Game-Changing Technologies Fueling The Data-Driven Enterprise In 2024

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Never before has the business spotlight been on database managers and professionals as it is at this time. Every business leader now wants a data-driven organization, as they recognize this is the key to competitive differentiation. Data monetization is seen as a vast new revenue source. AI—both operational and generative—relies on effective data management and quality. The ongoing transition to digital business demands real-time delivery of insights to end users and applications.

Industry leaders were asked to describe the technology area where they see the most change and how it is shaping the way data is managed and delivered.


Of course, no discussion of game-gaming technologies is complete without mention of the widespread impact of AI in all its forms—operational, machine learning, and generative. Overall, it’s a unifying force, said Sunil Senan, global head of data, analytics and AI for Infosys, who referred to this new architecture as “systems of intelligence.” This architecture is “integrating data across all organizational functions such as marketing, sales, finance, and others.”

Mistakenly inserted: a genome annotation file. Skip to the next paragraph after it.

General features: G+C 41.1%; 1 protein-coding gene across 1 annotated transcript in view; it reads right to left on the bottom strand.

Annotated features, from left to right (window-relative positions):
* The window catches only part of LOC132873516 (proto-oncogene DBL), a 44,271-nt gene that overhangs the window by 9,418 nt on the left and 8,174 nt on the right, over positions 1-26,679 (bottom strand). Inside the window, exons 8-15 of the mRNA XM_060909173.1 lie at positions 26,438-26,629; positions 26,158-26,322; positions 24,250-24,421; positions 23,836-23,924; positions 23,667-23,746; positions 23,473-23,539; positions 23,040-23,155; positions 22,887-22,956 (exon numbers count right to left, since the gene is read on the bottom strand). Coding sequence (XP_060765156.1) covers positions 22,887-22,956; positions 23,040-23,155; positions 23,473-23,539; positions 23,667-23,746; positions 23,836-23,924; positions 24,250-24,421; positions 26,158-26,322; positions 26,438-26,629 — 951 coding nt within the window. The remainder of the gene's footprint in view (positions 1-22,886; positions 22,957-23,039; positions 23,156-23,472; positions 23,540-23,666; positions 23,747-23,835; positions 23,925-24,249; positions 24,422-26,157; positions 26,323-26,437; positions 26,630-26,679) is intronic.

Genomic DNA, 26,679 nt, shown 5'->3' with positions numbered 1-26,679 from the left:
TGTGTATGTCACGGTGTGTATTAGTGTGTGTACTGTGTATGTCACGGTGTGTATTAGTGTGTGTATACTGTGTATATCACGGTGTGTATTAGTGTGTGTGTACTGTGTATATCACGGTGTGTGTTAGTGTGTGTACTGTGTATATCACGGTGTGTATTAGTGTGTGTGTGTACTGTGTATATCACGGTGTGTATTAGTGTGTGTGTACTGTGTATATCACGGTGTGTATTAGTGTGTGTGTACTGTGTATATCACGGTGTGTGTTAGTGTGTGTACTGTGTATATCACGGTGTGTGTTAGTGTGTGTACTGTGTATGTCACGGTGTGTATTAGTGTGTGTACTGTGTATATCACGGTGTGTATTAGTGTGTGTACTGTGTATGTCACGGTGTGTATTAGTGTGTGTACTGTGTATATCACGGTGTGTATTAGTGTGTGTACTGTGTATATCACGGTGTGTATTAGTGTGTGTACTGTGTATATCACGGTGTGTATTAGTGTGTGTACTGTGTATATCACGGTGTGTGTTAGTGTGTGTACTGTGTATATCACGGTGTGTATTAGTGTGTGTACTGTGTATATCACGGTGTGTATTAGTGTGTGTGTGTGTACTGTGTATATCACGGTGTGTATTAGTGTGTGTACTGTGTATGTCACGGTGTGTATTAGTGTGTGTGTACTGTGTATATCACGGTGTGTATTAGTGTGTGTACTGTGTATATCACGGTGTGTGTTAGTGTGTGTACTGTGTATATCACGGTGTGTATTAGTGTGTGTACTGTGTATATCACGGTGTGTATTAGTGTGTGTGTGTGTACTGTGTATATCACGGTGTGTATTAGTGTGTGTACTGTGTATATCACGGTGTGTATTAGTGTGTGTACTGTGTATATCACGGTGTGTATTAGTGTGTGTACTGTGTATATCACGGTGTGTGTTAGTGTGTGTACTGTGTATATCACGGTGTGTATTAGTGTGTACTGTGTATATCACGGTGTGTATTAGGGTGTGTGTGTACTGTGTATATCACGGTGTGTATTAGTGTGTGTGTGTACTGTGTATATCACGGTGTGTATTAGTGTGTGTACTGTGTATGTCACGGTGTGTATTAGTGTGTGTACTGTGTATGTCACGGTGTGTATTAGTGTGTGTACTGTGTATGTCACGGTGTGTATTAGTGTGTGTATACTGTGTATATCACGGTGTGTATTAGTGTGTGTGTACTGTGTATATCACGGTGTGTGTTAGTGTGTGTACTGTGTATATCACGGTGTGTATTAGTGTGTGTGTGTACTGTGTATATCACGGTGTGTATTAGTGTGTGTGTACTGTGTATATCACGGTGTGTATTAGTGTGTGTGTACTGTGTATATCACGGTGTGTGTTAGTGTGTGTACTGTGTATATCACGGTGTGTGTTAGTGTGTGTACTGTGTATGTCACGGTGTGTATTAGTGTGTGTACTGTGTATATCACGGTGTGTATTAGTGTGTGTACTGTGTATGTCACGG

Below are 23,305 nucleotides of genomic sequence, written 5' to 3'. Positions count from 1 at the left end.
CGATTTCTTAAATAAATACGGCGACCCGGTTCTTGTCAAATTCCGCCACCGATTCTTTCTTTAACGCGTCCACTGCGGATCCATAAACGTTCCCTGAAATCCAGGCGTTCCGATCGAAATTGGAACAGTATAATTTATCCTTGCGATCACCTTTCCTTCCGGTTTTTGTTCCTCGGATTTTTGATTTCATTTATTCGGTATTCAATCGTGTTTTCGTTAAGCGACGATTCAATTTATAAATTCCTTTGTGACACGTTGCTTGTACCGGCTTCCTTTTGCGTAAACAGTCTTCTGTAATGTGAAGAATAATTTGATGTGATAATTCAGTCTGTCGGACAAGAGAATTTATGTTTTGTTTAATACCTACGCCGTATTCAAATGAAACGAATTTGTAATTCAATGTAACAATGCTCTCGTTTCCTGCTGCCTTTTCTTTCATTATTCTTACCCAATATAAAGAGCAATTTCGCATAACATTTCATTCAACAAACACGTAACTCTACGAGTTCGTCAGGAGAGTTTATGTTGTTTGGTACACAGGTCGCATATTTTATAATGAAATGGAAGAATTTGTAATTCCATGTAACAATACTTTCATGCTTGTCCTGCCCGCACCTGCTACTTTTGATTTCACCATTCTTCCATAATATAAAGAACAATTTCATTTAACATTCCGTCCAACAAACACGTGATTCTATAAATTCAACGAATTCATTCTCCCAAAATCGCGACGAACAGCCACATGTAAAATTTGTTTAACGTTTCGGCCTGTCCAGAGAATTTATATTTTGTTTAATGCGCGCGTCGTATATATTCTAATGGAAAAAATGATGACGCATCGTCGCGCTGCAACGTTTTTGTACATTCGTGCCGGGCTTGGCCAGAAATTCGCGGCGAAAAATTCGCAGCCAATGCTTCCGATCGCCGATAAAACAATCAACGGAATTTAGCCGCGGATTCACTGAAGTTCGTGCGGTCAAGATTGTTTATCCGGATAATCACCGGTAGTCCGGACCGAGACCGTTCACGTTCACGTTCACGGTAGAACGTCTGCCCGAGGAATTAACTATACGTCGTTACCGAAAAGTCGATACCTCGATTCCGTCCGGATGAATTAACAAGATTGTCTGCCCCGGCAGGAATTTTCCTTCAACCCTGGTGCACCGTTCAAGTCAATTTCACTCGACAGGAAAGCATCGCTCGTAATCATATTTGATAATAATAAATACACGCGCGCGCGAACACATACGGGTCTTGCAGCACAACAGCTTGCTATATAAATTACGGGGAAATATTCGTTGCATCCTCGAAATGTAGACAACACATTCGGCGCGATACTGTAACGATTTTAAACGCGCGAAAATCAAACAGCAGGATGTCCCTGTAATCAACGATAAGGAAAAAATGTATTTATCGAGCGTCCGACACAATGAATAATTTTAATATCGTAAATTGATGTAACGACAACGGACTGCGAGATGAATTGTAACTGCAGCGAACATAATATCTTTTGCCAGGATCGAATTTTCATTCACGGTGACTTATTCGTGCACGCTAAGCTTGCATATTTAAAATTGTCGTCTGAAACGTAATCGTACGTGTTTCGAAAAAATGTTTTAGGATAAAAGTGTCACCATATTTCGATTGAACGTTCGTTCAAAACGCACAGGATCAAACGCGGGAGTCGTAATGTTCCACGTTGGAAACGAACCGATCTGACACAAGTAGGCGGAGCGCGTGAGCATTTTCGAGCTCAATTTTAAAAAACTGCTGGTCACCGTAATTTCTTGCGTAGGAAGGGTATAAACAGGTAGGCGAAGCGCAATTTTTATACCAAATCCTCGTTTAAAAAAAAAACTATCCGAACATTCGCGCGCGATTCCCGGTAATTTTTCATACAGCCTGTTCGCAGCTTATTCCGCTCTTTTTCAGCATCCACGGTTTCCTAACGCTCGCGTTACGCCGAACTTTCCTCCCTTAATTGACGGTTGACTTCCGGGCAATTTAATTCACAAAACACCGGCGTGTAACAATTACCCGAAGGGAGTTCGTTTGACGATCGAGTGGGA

This, in turn, is resulting in “enterprise-wide pools of data that provide the foundation for advanced analytics and forecasting models,” Senan continued. “_is allows companies to generate predictions and insights with enhanced accuracy.”

The most recent variation of AI—generative AI—continues to stir excitement across the industry. “AI-powered applications have the opportunity to offer contextualized, hyper-personalized, and responsive user experiences,” said Chin-Heng Hong, VP of product management at Couchbase.

Potential issues: A potential roadblock to the success of AI-powered, adaptive applications is “complex data architectures, built from collections of disparate, purpose-built databases,” Hong stated. “It’s important to understand that complexity is AI’s enemy, as it’s imprecise to begin with,” he said. “Using AI within a complex, multi-database architecture does not lead to better AI results.”